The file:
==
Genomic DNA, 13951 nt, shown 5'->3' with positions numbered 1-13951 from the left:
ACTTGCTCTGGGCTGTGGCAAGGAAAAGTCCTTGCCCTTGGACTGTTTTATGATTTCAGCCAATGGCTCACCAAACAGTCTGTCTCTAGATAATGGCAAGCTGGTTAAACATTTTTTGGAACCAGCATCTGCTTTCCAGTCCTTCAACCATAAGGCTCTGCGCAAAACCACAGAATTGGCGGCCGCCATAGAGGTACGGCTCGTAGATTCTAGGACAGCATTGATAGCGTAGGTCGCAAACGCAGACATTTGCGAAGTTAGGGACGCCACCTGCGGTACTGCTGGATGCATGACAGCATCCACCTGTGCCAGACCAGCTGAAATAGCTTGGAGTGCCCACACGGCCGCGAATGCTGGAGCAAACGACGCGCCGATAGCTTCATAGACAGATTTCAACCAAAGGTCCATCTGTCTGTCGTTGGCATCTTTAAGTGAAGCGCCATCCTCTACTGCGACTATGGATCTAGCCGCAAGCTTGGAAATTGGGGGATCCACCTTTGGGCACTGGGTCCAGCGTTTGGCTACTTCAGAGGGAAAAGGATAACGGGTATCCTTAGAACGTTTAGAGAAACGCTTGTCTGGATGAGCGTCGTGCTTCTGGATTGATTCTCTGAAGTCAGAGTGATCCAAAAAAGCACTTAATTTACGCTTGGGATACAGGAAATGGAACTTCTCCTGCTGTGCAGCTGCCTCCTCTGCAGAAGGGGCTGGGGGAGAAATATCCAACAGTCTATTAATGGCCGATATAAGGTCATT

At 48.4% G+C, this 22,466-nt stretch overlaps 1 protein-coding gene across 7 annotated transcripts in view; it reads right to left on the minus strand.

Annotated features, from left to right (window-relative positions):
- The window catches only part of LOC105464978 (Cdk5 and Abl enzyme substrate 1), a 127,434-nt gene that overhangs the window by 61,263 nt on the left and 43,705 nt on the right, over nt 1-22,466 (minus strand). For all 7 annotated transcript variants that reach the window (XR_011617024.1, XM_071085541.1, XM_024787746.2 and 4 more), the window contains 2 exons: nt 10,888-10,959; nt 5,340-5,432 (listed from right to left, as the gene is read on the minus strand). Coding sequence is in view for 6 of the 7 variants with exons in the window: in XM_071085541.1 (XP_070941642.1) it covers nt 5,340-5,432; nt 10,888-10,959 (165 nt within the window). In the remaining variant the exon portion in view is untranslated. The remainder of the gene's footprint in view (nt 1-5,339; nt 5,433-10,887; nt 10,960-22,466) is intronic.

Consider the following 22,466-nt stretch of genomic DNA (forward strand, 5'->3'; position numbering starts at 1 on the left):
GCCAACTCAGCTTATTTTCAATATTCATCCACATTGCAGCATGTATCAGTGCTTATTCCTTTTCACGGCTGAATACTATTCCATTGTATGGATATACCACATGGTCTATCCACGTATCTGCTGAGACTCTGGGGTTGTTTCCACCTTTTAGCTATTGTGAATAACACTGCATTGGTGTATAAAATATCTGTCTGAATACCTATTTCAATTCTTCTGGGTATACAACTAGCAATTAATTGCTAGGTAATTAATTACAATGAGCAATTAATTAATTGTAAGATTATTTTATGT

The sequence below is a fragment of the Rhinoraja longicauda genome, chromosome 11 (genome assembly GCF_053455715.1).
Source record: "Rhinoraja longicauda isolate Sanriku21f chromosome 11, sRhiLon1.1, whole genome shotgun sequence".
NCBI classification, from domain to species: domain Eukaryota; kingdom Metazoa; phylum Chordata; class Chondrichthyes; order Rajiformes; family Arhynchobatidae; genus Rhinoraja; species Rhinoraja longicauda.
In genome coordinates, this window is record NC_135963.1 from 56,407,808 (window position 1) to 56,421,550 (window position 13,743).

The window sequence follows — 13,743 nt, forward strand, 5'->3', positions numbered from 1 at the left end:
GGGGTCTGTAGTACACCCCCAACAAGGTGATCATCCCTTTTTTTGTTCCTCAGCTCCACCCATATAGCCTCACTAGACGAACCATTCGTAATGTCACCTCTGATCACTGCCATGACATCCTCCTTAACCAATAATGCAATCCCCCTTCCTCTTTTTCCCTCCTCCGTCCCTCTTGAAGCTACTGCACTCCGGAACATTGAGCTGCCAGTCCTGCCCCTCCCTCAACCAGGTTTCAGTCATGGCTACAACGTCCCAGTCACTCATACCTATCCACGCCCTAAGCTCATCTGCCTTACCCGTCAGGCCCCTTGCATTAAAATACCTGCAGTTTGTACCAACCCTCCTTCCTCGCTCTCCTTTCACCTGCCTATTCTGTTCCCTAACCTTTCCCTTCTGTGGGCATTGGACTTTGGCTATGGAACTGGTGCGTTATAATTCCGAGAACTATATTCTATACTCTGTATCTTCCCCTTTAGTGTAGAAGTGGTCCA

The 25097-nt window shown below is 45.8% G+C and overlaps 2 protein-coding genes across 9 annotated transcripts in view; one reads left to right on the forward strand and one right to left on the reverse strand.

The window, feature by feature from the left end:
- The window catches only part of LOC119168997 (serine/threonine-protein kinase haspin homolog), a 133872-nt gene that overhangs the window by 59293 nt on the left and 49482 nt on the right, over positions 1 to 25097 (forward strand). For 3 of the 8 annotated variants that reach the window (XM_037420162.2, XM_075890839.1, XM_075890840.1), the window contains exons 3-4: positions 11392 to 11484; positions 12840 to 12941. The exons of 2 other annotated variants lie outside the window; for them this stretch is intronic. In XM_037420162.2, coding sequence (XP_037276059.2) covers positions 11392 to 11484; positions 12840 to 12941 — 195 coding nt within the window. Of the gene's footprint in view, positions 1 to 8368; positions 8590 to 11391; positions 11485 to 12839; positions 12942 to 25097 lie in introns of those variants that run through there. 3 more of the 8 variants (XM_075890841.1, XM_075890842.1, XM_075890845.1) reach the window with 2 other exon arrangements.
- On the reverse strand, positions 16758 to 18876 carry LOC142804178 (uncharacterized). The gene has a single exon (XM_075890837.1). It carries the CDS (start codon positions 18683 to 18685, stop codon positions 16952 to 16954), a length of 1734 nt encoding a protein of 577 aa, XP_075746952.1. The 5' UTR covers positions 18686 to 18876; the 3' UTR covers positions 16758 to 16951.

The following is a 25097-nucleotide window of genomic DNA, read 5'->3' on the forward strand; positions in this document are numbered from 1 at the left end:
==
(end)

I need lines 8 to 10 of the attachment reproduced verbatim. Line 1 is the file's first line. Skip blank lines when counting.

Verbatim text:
The sequence below is a fragment of the Rhinoraja longicauda genome, chromosome 11 (genome assembly GCF_053455715.1).
Source record: "Rhinoraja longicauda isolate Sanriku21f chromosome 11, sRhiLon1.1, whole genome shotgun sequence".
NCBI classification, from domain to species: domain Eukaryota; kingdom Metazoa; phylum Chordata; class Chondrichthyes; order Rajiformes; family Arhynchobatidae; genus Rhinoraja; species Rhinoraja longicauda.